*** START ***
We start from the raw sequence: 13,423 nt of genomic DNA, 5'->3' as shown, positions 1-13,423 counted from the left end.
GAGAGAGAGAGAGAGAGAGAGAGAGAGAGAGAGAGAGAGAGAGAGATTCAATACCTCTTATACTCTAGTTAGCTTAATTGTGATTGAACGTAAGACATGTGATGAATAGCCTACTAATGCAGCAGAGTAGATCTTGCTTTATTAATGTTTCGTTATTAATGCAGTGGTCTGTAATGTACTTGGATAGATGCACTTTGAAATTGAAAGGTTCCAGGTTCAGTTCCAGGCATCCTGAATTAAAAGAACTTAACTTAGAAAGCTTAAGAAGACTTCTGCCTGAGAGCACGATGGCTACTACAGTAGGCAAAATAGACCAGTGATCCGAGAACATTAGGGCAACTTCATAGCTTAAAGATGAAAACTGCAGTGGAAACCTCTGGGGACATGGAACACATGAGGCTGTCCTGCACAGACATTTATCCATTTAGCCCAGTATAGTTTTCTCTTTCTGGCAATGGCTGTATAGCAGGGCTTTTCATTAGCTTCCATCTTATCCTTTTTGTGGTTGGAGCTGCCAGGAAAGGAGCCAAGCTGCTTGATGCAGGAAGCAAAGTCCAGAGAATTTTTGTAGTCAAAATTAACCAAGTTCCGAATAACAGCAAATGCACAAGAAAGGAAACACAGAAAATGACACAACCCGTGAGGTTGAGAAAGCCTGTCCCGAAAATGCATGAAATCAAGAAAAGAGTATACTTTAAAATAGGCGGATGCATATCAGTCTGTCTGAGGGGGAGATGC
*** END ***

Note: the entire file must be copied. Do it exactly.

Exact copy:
We start from the raw sequence: 13,423 nt of genomic DNA, 5'->3' as shown, positions 1-13,423 counted from the left end.
GAGAGAGAGAGAGAGAGAGAGAGAGAGAGAGAGAGAGAGAGAGAGATTCAATACCTCTTATACTCTAGTTAGCTTAATTGTGATTGAACGTAAGACATGTGATGAATAGCCTACTAATGCAGCAGAGTAGATCTTGCTTTATTAATGTTTCGTTATTAATGCAGTGGTCTGTAATGTACTTGGATAGATGCACTTTGAAATTGAAAGGTTCCAGGTTCAGTTCCAGGCATCCTGAATTAAAAGAACTTAACTTAGAAAGCTTAAGAAGACTTCTGCCTGAGAGCACGATGGCTACTACAGTAGGCAAAATAGACCAGTGATCCGAGAACATTAGGGCAACTTCATAGCTTAAAGATGAAAACTGCAGTGGAAACCTCTGGGGACATGGAACACATGAGGCTGTCCTGCACAGACATTTATCCATTTAGCCCAGTATAGTTTTCTCTTTCTGGCAATGGCTGTATAGCAGGGCTTTTCATTAGCTTCCATCTTATCCTTTTTGTGGTTGGAGCTGCCAGGAAAGGAGCCAAGCTGCTTGATGCAGGAAGCAAAGTCCAGAGAATTTTTGTAGTCAAAATTAACCAAGTTCCGAATAACAGCAAATGCACAAGAAAGGAAACACAGAAAATGACACAACCCGTGAGGTTGAGAAAGCCTGTCCCGAAAATGCATGAAATCAAGAAAAGAGTATACTTTAAAATAGGCGGATGCATATCAGTCTGTCTGAGGGGGAGATGC